Monday, October 3, 2011

Venus, Cupid, Folly, and Time

Venus, Cupid, Folly, and Time (also referred to as An Allegory of Venus and Cupid and A Triumph of Venus) is an allegorical painting by the Florentine artist Agnolo Bronzino now in the National Gallery, London.

Around 1546, Bronzino was commissioned to create a painting which has come to be known as Venus, Cupid, Folly, and Time. It displays the ambivalence, eroticism and obscure imagery which is characteristic of the Mannerist period, and of Bronzino's master Pontormo.

The painting may have been commissioned by Cosimo I de' Medici, Grand Duke of Tuscany or by Francesco Salviati, to be presented by him as a gift to Francis I of France. Vasari wrote that it was sent to King Francis, though he does not specify by whom. The erotic imagery would have appealed to the tastes prevalent in both the Medici and French courts at this time. The attention to texture and wealth is also consistent with Bronzino's aristocratic patronage. The figure of Venus can be likened to a precious object (such as a marble statue) in a luxurious setting, desirable because of her unavailability.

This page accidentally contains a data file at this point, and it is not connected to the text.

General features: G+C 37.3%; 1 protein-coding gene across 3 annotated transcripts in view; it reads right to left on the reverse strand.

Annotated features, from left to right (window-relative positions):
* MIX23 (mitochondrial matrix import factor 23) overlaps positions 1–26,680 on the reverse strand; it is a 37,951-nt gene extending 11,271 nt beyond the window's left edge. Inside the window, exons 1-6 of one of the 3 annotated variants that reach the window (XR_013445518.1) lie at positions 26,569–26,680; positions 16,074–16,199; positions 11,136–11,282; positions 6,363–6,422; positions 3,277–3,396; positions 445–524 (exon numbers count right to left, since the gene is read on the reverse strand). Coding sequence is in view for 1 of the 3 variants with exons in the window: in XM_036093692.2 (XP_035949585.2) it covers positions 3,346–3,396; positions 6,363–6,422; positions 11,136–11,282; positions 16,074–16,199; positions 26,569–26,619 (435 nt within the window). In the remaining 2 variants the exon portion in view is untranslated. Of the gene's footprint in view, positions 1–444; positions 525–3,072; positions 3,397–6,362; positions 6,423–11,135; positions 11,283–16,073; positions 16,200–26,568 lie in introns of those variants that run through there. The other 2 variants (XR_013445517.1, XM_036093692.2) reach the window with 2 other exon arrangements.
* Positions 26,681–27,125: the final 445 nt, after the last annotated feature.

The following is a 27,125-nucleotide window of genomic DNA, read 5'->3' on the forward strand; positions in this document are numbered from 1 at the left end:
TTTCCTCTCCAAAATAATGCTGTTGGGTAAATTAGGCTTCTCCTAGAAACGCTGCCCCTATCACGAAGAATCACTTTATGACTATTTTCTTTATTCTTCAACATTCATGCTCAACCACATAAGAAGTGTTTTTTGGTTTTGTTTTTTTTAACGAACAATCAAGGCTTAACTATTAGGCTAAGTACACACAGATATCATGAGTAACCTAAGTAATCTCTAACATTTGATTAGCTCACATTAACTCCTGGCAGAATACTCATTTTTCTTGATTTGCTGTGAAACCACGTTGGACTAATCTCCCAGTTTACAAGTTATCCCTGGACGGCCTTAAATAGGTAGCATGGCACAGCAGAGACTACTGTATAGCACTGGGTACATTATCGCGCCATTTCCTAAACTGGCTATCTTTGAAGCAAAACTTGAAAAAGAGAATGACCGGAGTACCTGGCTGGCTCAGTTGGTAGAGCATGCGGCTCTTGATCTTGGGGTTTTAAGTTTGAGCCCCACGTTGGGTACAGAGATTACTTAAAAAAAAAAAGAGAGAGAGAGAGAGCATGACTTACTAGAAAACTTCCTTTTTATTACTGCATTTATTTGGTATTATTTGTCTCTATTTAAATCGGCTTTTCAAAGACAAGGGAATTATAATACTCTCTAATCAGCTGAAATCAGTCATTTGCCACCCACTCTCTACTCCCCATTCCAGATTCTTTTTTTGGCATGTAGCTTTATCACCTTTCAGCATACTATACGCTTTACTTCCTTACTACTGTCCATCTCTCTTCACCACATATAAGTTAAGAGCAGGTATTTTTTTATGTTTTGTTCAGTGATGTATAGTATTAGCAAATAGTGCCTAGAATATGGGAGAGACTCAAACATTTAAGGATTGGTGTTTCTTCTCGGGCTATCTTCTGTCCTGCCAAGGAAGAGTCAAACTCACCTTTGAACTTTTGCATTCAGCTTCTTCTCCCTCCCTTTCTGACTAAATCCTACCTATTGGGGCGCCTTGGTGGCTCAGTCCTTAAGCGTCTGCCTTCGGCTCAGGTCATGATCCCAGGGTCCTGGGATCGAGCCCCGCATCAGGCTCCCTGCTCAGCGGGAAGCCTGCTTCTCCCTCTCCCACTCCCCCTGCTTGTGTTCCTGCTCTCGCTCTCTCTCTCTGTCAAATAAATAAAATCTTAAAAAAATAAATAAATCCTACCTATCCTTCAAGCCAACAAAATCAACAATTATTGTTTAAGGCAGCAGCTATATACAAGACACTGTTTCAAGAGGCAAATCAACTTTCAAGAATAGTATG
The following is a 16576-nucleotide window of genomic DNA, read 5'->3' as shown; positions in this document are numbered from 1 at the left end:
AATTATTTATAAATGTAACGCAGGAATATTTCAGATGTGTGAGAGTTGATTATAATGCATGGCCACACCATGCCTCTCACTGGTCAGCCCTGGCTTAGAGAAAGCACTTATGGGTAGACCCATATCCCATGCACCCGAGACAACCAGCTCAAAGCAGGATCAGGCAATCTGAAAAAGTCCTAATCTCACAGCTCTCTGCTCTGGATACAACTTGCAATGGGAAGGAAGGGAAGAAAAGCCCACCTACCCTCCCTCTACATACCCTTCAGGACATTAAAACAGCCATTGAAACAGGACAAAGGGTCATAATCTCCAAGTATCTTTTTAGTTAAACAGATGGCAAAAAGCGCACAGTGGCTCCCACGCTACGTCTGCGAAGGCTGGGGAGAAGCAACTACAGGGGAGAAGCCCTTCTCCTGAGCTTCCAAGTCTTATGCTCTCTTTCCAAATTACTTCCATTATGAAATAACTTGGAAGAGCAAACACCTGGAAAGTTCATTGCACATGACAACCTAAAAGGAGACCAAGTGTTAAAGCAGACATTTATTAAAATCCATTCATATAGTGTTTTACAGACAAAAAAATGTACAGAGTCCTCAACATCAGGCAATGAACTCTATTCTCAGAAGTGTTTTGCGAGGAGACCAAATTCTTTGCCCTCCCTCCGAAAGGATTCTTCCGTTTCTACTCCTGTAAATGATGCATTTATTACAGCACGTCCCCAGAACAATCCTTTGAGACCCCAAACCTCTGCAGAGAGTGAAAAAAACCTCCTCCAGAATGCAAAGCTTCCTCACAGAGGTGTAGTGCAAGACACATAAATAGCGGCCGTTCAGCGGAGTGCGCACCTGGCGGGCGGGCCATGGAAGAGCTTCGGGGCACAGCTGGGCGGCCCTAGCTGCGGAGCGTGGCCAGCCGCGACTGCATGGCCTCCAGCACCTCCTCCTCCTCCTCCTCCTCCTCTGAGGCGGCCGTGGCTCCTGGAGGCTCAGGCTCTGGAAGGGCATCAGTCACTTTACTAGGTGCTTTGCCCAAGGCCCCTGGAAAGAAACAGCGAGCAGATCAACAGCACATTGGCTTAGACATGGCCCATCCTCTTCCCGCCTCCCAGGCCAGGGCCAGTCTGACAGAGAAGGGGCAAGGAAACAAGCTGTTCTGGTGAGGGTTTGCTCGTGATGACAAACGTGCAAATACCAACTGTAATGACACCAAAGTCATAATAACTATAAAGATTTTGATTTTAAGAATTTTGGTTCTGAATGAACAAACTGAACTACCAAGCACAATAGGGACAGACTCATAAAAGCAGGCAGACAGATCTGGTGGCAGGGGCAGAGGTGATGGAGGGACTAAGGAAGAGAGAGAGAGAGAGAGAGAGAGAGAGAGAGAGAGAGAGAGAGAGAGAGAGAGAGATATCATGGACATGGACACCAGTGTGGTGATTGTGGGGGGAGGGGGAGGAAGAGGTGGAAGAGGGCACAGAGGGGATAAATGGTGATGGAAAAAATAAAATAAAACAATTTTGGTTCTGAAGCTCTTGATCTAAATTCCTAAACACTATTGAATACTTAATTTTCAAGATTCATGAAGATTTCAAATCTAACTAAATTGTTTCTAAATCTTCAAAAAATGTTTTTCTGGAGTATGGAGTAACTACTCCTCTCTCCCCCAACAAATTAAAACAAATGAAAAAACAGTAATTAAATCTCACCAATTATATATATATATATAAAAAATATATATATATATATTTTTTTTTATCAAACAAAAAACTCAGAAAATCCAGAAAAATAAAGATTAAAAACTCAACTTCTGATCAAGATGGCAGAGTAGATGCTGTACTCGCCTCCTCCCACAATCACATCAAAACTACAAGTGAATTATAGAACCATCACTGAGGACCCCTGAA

Crowded into the claustrophobic foreground of the painting are several figures whose identities have been the subject of extensive scholarly debate. The themes of the painting appear to be lust, deceit, and jealousy. At times it has also been called A Triumph of Venus. Its meaning, however, remains elusive. Cupid, along with his mother Venus and the nude putto to the right, are all posed in a typical Mannerist figura serpentinata form.

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